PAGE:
Touted as and often seen flaunting it herself, Bedi is India’s first woman IPS officer. She has had a way with the media that no other public administrator has enjoyed. Be it for being denied the post of Delhi Police Commissioner or apparently towing away the PM’s car, she has time and again managed to carve out space for herself in national dailies. One would think her association with India Against Corruption (IAC) would have taught her a lesson about public life and given her more street credibility but, on the contrary, it has only led her into deeper waters. She participated in the IAC protests with gusto and enthusiasm. She was so involved in the entire movement that she cast aside the stiffness of a police official and did a jig onstage, covering her head with a ghungat. Mercifully, those pictures have not surfaced even if her angry tweets have.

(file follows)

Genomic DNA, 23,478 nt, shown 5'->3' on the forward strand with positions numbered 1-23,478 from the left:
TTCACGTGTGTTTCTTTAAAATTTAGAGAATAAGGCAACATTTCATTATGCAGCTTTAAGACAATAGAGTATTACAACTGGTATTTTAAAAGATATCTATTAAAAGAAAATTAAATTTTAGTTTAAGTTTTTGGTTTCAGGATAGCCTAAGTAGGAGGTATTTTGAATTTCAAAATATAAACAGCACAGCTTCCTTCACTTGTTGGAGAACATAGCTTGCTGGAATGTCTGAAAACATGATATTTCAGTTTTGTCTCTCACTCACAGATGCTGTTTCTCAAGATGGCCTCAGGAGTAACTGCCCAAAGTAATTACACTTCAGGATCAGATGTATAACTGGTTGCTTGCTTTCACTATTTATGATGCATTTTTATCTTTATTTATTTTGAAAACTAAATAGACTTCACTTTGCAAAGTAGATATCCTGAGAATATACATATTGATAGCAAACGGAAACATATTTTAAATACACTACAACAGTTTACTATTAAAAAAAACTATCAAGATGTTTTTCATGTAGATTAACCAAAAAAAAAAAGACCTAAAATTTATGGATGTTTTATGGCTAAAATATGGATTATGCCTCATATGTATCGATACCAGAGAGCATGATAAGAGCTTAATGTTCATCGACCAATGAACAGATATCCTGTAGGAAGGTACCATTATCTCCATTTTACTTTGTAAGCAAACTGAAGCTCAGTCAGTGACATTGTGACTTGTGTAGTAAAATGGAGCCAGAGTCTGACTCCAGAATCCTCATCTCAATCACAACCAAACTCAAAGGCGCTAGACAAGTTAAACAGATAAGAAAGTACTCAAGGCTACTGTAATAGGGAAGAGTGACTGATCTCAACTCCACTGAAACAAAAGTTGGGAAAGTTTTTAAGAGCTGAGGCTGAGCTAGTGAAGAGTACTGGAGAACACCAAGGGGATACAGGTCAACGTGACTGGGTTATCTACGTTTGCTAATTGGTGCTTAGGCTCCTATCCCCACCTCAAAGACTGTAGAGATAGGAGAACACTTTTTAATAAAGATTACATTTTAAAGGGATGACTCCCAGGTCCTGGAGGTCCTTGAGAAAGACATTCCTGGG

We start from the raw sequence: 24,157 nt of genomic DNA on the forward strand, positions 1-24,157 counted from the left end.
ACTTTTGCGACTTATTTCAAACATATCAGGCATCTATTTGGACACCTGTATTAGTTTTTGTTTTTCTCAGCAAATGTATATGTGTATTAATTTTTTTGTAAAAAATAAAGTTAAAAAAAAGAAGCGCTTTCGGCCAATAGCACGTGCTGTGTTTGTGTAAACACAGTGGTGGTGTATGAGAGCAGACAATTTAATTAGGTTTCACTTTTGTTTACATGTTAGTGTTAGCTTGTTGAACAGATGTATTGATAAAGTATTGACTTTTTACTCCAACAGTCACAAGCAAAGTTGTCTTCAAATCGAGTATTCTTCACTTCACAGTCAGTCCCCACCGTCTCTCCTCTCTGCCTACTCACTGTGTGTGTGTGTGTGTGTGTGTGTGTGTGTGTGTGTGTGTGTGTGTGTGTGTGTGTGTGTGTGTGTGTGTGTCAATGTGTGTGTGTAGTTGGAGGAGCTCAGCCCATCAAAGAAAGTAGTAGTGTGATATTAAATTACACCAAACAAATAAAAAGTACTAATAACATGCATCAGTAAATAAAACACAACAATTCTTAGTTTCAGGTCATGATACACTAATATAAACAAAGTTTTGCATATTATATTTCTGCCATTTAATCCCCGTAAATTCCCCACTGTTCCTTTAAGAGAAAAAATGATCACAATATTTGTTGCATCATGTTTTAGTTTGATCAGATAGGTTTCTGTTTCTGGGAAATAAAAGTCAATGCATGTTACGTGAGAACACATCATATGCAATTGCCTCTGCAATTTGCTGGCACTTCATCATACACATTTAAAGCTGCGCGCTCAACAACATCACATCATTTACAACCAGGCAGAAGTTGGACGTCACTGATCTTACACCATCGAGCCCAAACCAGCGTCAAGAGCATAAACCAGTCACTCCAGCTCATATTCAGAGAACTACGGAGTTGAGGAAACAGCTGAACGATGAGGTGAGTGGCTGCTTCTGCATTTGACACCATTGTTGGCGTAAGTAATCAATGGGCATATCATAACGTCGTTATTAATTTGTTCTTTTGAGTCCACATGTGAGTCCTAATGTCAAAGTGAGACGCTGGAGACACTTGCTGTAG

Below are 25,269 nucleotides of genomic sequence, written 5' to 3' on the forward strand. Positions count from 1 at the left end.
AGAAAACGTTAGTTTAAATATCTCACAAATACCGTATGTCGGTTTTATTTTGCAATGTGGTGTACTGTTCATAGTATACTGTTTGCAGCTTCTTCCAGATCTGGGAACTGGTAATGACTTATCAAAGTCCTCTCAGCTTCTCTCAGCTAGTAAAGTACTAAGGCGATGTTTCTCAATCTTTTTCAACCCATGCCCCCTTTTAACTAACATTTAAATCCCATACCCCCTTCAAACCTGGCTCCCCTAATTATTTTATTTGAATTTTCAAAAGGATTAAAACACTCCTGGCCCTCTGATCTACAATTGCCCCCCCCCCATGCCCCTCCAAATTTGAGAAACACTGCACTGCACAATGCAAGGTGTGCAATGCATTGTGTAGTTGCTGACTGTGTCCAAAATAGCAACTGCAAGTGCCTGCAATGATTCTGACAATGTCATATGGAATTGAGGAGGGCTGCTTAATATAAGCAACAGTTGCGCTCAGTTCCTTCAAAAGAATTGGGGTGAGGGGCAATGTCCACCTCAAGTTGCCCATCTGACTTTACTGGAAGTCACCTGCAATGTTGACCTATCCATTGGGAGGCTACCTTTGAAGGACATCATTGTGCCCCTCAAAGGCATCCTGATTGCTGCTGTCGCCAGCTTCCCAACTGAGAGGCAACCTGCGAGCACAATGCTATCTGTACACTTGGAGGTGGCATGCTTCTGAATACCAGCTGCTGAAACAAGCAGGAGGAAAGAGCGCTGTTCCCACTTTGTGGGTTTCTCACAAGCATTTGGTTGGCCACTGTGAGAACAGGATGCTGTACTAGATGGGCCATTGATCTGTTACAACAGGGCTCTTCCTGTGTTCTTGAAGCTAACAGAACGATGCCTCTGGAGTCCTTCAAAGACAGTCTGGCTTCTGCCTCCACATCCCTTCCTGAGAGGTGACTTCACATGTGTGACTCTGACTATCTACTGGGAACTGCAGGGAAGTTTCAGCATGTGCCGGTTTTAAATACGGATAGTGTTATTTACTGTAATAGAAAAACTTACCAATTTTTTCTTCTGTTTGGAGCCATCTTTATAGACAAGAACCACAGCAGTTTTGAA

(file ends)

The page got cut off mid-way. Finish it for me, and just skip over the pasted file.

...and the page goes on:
A series of her tweets from those times have been dug out by social media enthusiasts, demanding an explanation for her ‘U-turn’.  “One day NaMo will need to respond with clarity about Gujarat massacre. Despite courts clearing him so far,” says a tweet by Bedi dated March 16, 2013. Another one questioning a weak Lokayukta in Gujarat, then under the chief ministership of Narendra Modi, who Bedi now refers to as her super hero, says, “Key Q for April 9th, FICCI event for NaMo be: why has Guj Assembly passed a ‘controlled’ Lokayukt? Lets see if some dare to?” AAP too is retweeting Bedi’s old tweets that reveal an obvious hypocrisy in her politics. “TOI news report from 26 Jan 2010.1/3 MP of Cong+BJP+ have criminal cases pending! What did they do?” is one such retweet by AAP.